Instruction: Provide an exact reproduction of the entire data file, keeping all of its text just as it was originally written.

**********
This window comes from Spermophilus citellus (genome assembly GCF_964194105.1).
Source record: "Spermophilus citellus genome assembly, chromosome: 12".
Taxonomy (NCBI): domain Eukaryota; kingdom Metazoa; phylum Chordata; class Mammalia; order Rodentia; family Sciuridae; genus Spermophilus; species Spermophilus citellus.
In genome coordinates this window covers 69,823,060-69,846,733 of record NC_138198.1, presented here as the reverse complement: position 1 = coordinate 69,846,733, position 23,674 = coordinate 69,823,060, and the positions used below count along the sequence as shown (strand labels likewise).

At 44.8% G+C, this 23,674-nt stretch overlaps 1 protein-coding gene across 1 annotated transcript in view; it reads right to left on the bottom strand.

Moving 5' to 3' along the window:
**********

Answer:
This window comes from Spermophilus citellus (genome assembly GCF_964194105.1).
Source record: "Spermophilus citellus genome assembly, chromosome: 12".
Taxonomy (NCBI): domain Eukaryota; kingdom Metazoa; phylum Chordata; class Mammalia; order Rodentia; family Sciuridae; genus Spermophilus; species Spermophilus citellus.
In genome coordinates this window covers 69,823,060-69,846,733 of record NC_138198.1, presented here as the reverse complement: position 1 = coordinate 69,846,733, position 23,674 = coordinate 69,823,060, and the positions used below count along the sequence as shown (strand labels likewise).

At 44.8% G+C, this 23,674-nt stretch overlaps 1 protein-coding gene across 1 annotated transcript in view; it reads right to left on the bottom strand.

Moving 5' to 3' along the window: